Document Number: P1669R0
Date: 2019-06-10
Audience: Evolution Working Group, Evolution Working Group Incubator (SG17)
Reply-to: Erich Keane <>>

Callsite Based Inlining Hints: [[always_inline]] and [[never_inline]]

Revision History:

R0: Initial Version.


While compiler implementations typically do a fantastic job with optimization particularly when it comes to inlining decisions, a sufficiently motivated developer may be able to properly benchmark their application find individual cases where they believe the compiler's decision does not provide optimal performance. Allowing the programmer to express their research in source as a hint to the optimizer is an oft-used feature.

P1465R0 proposes the commonly used function level annotation for [[always_inline]] and [[never_inline]]. However, these attributes tend to be a "big hammer" and frequently result in reduced performance. Function level attributes end up applying to all uses of a function, not just the uses that the programmer analyzed. This results in other code having interrupted vectorization, inlining of other functions, and cache-problems or enlarged functions on cold paths.

For example, one might benchmark their application and discover that the function CloseConnection is typically used in a case where inlining would be helpful, so they tag it with [[always_inline]]. However in lesser used functions, it might end up causing performance regressions, such as with the early-exit pattern:

 bool SomethingHappened(Handle *ConnectionHandle, const Action &ThingThatHappened) {
  if (ThingThatHappened.isFatalToConnection()) { // this path is rare.
   return false;
  // Handle that SomethingHappened here...

Since the branch is a rarely used path, inlining this is typically a bad idea. Every invocation of this function is now going to pay the price for this, as it would possibly cause code further down to end up outside of the cache. Another example where inlining might be a bad idea is in loops:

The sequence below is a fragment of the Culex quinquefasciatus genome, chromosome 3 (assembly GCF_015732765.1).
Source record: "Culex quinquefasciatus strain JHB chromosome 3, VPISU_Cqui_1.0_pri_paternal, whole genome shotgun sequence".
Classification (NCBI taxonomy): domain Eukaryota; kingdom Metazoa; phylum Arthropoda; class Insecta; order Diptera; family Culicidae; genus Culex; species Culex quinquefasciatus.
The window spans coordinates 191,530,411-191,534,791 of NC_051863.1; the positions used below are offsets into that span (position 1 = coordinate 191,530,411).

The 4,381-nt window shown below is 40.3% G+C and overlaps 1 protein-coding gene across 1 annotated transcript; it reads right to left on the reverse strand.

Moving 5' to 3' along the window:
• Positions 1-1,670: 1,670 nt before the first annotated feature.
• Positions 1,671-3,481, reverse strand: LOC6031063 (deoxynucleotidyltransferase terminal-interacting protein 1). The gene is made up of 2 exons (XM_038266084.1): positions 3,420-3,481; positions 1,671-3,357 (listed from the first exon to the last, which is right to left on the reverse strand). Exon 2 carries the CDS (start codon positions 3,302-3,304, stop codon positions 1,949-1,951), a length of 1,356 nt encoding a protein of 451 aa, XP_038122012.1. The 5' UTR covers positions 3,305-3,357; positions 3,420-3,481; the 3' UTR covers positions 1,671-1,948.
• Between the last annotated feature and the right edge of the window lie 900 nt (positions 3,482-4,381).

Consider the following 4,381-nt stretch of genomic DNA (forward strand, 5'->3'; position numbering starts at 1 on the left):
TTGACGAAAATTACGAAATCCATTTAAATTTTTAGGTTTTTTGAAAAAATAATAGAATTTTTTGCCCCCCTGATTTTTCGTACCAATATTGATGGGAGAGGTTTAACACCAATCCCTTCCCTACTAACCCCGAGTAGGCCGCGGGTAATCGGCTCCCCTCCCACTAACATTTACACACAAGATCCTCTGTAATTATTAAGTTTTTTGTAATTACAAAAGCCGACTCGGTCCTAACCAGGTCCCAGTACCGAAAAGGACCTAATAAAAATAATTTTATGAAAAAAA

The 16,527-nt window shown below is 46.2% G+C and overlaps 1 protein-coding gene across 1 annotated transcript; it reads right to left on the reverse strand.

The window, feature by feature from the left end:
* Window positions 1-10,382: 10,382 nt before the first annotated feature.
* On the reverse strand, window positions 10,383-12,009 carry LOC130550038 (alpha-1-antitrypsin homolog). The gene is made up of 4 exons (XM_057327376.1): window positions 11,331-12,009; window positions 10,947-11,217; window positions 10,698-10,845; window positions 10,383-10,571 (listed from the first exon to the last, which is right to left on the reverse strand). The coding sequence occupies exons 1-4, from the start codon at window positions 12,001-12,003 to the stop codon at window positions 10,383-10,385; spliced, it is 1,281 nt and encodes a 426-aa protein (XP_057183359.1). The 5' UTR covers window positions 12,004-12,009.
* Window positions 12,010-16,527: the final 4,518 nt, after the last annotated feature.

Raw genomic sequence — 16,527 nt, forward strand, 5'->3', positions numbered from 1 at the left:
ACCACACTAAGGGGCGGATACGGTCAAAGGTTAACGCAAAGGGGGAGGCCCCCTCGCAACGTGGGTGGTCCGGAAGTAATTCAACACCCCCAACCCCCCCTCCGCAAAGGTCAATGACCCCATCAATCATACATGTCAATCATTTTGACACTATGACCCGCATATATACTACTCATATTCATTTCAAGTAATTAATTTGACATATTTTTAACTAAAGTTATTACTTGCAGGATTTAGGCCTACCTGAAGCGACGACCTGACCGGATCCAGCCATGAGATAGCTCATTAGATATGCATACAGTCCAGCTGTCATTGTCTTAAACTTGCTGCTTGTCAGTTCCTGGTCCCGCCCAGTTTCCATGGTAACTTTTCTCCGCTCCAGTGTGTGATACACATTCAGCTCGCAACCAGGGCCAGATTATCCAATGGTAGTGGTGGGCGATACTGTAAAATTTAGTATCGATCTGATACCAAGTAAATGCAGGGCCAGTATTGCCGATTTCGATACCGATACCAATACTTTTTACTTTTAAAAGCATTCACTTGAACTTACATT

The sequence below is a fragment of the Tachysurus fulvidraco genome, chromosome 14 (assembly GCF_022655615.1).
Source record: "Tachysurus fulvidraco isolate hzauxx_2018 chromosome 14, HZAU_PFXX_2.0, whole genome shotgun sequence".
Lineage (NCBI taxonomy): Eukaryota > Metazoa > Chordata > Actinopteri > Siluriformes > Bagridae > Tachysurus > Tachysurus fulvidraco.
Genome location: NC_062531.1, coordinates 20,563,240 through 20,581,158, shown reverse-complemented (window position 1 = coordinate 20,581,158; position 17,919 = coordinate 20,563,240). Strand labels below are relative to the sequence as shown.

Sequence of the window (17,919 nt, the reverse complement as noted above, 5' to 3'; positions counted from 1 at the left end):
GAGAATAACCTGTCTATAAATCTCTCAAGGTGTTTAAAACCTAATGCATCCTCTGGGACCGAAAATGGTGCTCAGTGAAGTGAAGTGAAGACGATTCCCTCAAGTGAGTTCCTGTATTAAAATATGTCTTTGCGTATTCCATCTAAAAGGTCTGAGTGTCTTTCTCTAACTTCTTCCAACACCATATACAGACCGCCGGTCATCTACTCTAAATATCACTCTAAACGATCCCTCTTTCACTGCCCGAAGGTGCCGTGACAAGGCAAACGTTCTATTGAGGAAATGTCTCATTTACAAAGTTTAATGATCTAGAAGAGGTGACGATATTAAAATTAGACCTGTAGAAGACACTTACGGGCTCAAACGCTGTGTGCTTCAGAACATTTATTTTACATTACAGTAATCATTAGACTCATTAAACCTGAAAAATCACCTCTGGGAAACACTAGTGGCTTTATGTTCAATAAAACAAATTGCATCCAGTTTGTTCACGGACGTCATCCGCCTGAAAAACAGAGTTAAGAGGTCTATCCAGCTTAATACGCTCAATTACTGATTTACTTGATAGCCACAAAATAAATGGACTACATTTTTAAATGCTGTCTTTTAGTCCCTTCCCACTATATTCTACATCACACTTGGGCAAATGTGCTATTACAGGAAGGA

template<class Fun>
 void ForEachConnection(vectorConnectionHandles, Fun Operation) {
  for (auto H : ConnectionHandles) {
   if (H->isBroken()) H->CloseConnection(IsBroken);

This is another case where inlining this rarely used branch result in a significant performance regression. However, if the originally analyzed function was the following function, the programmer would have no way (or at least, no non-clunky way) to express the need to inline in one case, but not the other:

 void CloseEachConnection(vectorConnectionHandle) {
  for (auto H : ConnectionHandles) {

This function would obviously benefit strongly from inlining the call to CloseConnection. Yet the performance hit from ForEachConnection would be difficult to avoid if one were to mark the function [[always_inline]]. The same problem exists in the reverse, marking this [[never_inline]] would result in worse performance for CloseEachConnection. This paper proposes the solution encouraged in EWGI at the Kona 2019 meeting:

We support future call site annotation work
1 6 3 0 0


This paper proposes an extension to P1465R0 to permit the inlining hint attributes to appear at the statement level, where it would operate only on the calls contained in that statement. The statement level hint would override the funciton level attribute, permitting the programmer to better control their inlining hints. This would permit (at least) three different ways of solving the ForEachConnection vs CloseEachConnection problem listed above. The programmer could annotate CloseConnection with [[always_inline]], then use the statement level [[never_inline]] on the call in ForEachConnection. The programmer could alternatively mark CloseConnection with [[never_inline]] and the call in CloseEachConnection with [[always_inline]]. Finally, the programmer could simply annotate all call sites with the proper attribute.

While this proposal is new to the C++ committee, it is not a novel idea, the Intel C++ Compiler[INTC_INLINE] implements this feature with an additional option. ICC provides an option for recursive as an option to instruct the compiler to either inline all calls down the callgraph of that call instruction.

Implementation experience and user feedback has lead the author to come to the conclusion that this is an overly general of a solution to the problem, and instead requests feedback on having the two take a depth parameter. Said parameter would instead be a positive (non-zero) integer that instructs the compiler to inline up to a certain depth. Controlling the depth exactly isn't implementable, since the callee may have already had inlining done, however having this be a minimum depth is possible since further inlining can be done on the top-most caller.

While this is implementable in ICC since it can do top-down inlining, the author is unsure whether GCC/Clang/MSVC can be configured with that inliner approach.

Requested Guidance

  1. Do we approve of this direction?
  2. Should this attribute apply to only the first call in the statement, or all? Meaning, what does [[always_inline]]foo(bar()); do? Should always_inline only apply to the call to foo, or also the call to bar?
  3. What do we think of the depth parameter?


[P1465R0] "Function optimization hint attributes [[always_inline]], [[never_inline]],
[INTC_INLINE] "Intel C++ Compiler Developer Guide and Reference inline noinline forceinline",